Ebook version:  $2.99. Available at http://www.neconebooks.com. Print version:  $18.00.  Email your order request to mjarruda33@gmail.com. Also available at Amazon.com.

IN THE SPOOKLIGHT, movie review collection by Michael Arruda.

InTheSpooklight_NewText

 Ebook version:  $4.99.  Available at http://www.neconebooks.com.  Print version:  $18.00.  Email your order request to mjarruda33@gmail.com. Also available at Amazon.com.

FOR THE LOVE OF HORROR, short story collection by Michael Arruda.  

For The Love Of Horror cover

Ebook version:  $4.99.  Available at http://www.neconebooks.com. Print version:  $18.00.  Email your order request to mjarruda33@gmail.com. Also available at Amazon.com.  

Kong Battles A Weak Script in KONG: SKULL ISLAND (2017)

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kong-skull-island-poster-

King Kong is back!

And while he’s still king when it comes to defending Skull Island from giant monsters and aggressive humans, he’s not so adept at overcoming a bad script.

KONG:  SKULL ISLAND is a new King Kong movie, produced by the same folks who made GODZILLA (2014), the one with Bryan Cranston.  As such, it’s not a sequel to Peter Jackson’s KING KONG (2005), but as most everyone knows by now, a new story to set up a future King Kong vs. Godzilla bash which is scheduled for release in 2020, which is why Kong has been taking steroids.

Yup, in this movie, Kong is huge!  Whereas in the Peter Jackson movie, Kong stood at 25 feet tall, here in KONG:  SKULL ISLAND Mr. Kong stands at a towering 104 feet tall.  The 25 feet tall is comparable to Kong’s height in the original 1933 film, and the tallest Kong appeared in KING KONG VS. GODZILLA (1962) where he stood at 147 feet.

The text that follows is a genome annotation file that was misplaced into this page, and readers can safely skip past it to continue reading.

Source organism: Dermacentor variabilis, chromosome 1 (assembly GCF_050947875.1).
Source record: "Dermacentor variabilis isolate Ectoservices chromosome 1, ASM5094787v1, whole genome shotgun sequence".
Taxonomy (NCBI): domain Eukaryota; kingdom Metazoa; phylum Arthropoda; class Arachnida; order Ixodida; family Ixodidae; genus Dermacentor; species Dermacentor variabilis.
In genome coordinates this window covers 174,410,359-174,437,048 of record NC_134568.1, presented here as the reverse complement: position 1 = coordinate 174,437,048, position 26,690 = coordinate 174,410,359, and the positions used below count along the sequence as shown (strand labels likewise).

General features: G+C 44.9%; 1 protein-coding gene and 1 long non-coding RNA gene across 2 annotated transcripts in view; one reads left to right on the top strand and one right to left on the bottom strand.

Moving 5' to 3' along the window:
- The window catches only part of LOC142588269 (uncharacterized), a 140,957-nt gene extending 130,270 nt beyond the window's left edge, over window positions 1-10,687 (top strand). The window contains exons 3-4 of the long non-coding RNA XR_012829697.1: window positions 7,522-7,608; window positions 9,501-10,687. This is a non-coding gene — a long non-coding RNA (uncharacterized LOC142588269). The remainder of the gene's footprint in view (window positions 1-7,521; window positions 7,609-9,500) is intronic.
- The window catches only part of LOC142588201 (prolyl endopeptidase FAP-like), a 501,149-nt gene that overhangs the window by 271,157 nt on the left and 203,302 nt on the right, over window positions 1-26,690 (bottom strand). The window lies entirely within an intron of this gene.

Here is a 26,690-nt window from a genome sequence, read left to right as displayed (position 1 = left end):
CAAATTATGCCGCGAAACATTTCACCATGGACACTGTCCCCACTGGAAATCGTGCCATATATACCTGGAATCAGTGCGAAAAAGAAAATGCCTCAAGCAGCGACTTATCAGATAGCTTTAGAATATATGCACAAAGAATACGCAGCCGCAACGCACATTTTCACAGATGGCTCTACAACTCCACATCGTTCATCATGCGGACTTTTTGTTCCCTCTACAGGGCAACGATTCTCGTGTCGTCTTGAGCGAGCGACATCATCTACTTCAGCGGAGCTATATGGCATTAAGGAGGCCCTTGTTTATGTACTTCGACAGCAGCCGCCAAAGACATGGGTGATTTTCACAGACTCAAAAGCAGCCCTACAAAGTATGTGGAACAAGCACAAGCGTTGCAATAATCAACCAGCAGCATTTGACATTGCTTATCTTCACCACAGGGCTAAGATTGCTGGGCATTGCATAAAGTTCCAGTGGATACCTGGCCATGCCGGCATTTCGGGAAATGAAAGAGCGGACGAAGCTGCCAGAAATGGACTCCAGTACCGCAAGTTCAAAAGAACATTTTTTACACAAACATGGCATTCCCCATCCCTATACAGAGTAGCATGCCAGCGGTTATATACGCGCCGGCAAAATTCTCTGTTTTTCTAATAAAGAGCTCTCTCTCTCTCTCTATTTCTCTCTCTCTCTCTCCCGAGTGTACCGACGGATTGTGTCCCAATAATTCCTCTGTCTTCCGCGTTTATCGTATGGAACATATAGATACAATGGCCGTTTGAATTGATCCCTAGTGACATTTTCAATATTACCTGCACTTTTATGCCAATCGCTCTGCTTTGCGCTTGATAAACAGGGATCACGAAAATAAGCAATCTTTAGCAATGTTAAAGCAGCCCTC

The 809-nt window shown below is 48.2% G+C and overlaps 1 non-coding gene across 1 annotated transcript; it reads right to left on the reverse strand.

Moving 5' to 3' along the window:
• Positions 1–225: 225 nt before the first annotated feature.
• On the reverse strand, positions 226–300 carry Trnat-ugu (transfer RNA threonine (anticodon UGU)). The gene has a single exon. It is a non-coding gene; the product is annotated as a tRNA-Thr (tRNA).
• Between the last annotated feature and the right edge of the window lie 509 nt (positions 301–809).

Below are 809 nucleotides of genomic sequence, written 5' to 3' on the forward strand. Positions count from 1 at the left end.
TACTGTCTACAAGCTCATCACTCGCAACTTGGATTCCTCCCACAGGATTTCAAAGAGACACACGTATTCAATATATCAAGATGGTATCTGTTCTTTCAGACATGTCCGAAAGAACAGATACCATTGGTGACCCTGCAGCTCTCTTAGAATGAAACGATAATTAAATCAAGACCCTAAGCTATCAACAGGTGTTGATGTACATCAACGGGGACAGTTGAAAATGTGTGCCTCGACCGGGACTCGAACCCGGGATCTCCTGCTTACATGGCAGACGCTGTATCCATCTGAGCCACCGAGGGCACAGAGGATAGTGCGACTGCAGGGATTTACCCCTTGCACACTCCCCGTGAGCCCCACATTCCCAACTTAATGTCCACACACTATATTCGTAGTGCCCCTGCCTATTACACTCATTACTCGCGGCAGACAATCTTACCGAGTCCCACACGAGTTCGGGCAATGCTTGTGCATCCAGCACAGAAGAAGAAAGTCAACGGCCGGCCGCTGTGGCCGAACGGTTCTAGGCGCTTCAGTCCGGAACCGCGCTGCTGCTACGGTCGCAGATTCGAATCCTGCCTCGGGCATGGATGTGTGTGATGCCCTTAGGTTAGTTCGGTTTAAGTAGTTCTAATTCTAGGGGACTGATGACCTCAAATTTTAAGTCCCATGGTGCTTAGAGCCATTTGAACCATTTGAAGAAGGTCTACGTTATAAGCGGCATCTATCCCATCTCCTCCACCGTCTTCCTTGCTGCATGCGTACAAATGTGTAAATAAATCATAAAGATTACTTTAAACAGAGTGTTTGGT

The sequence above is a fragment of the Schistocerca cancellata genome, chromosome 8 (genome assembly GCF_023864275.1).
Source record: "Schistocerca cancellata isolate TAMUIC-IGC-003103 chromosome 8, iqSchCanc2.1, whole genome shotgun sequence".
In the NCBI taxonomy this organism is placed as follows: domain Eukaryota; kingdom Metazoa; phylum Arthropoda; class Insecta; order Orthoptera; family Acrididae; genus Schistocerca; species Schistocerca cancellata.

For reasons I’m not sure I understand, KONG:  SKULL ISLAND takes place in 1973, just as the Vietnam War comes to a close.  Scientist and adventurer Bill Randa (John Goodman) asks for and receives—why?— federal funding to lead an expedition to an uncharted island in the Pacific in search of giant monsters.  He also asks for and receives a military escort, led by Preston Packard (Samuel L. Jackson), who’s still smarting over the way the Vietnam War ended, for as Packard says, “we didn’t lose the war.  We abandoned it.”

Also going along for the journey are professional tracker James Conrad (Tom Hiddleston) and war photographer Mason Weaver (Brie Larson), as well as various other military folks and scientists who are just as under-developed as these main characters.

When they get to Skull Island, it doesn’t take them long to encounter Kong who quickly makes short work of them, downing their helicopters and killing most of them.  Those who survive find themselves scattered on the island, but they know of a rendezvous point where more helicopters are scheduled to arrive to pick them up, and so they know if they can get there, they can be rescued.

Of course, Kong and the other giant creatures on the island have other ideas.

While I wouldn’t call KONG:SKULL ISLAND the worst Kong movie ever made— that distinction still belongs to the utterly horrible KING KONG LIVES (1986)— it’s certainly one of the stupidest Kong films ever.  What a ridiculously inane story!

First of all, it’s not a new story at all.  While technically not a remake of the original Kong tale, it basically tells the same story:  a group of people travel to an uncharted island in search of something monstrous that supposedly lives there.  It’s the same exact story, only without the Fay Wray character.  This is the best the writers could do?